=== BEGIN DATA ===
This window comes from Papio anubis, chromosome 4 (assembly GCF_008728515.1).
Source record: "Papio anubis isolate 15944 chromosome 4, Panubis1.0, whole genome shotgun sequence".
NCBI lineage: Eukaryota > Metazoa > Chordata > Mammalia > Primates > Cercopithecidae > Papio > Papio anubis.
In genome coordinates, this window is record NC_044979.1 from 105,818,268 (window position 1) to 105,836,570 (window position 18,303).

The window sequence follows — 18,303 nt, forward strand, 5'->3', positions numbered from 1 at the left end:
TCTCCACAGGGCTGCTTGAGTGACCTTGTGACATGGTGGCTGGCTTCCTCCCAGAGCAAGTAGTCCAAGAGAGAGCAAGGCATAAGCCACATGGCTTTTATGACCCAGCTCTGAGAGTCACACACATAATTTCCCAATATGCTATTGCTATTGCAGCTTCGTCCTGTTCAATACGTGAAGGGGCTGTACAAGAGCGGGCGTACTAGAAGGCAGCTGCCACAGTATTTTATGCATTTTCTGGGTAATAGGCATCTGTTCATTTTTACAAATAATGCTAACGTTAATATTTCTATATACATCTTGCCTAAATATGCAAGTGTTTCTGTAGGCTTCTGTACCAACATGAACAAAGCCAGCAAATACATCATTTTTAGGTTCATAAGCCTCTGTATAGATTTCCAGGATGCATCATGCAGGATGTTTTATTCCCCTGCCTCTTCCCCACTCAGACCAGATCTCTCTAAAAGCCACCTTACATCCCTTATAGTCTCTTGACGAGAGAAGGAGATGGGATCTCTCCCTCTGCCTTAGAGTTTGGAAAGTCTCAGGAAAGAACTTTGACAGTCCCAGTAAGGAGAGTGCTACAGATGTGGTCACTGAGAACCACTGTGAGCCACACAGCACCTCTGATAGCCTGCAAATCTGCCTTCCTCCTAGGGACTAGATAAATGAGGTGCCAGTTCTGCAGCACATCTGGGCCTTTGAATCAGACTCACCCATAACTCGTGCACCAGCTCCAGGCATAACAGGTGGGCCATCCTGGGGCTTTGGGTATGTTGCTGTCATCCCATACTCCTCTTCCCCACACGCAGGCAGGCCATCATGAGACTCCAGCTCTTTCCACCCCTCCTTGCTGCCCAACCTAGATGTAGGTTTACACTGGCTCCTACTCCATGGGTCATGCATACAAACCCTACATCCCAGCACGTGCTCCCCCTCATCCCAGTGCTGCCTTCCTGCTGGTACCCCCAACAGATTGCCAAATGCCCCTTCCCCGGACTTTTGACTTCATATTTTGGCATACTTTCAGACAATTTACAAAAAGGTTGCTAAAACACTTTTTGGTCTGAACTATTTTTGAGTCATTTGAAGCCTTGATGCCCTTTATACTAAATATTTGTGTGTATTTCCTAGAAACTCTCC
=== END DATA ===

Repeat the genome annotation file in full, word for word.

This window comes from Papio anubis, chromosome 4 (assembly GCF_008728515.1).
Source record: "Papio anubis isolate 15944 chromosome 4, Panubis1.0, whole genome shotgun sequence".
NCBI lineage: Eukaryota > Metazoa > Chordata > Mammalia > Primates > Cercopithecidae > Papio > Papio anubis.
In genome coordinates, this window is record NC_044979.1 from 105,818,268 (window position 1) to 105,836,570 (window position 18,303).

The window sequence follows — 18,303 nt, forward strand, 5'->3', positions numbered from 1 at the left end:
TCTCCACAGGGCTGCTTGAGTGACCTTGTGACATGGTGGCTGGCTTCCTCCCAGAGCAAGTAGTCCAAGAGAGAGCAAGGCATAAGCCACATGGCTTTTATGACCCAGCTCTGAGAGTCACACACATAATTTCCCAATATGCTATTGCTATTGCAGCTTCGTCCTGTTCAATACGTGAAGGGGCTGTACAAGAGCGGGCGTACTAGAAGGCAGCTGCCACAGTATTTTATGCATTTTCTGGGTAATAGGCATCTGTTCATTTTTACAAATAATGCTAACGTTAATATTTCTATATACATCTTGCCTAAATATGCAAGTGTTTCTGTAGGCTTCTGTACCAACATGAACAAAGCCAGCAAATACATCATTTTTAGGTTCATAAGCCTCTGTATAGATTTCCAGGATGCATCATGCAGGATGTTTTATTCCCCTGCCTCTTCCCCACTCAGACCAGATCTCTCTAAAAGCCACCTTACATCCCTTATAGTCTCTTGACGAGAGAAGGAGATGGGATCTCTCCCTCTGCCTTAGAGTTTGGAAAGTCTCAGGAAAGAACTTTGACAGTCCCAGTAAGGAGAGTGCTACAGATGTGGTCACTGAGAACCACTGTGAGCCACACAGCACCTCTGATAGCCTGCAAATCTGCCTTCCTCCTAGGGACTAGATAAATGAGGTGCCAGTTCTGCAGCACATCTGGGCCTTTGAATCAGACTCACCCATAACTCGTGCACCAGCTCCAGGCATAACAGGTGGGCCATCCTGGGGCTTTGGGTATGTTGCTGTCATCCCATACTCCTCTTCCCCACACGCAGGCAGGCCATCATGAGACTCCAGCTCTTTCCACCCCTCCTTGCTGCCCAACCTAGATGTAGGTTTACACTGGCTCCTACTCCATGGGTCATGCATACAAACCCTACATCCCAGCACGTGCTCCCCCTCATCCCAGTGCTGCCTTCCTGCTGGTACCCCCAACAGATTGCCAAATGCCCCTTCCCCGGACTTTTGACTTCATATTTTGGCATACTTTCAGACAATTTACAAAAAGGTTGCTAAAACACTTTTTGGTCTGAACTATTTTTGAGTCATTTGAAGCCTTGATGCCCTTTATACTAAATATTTGTGTGTATTTCCTAGAAACTCTCC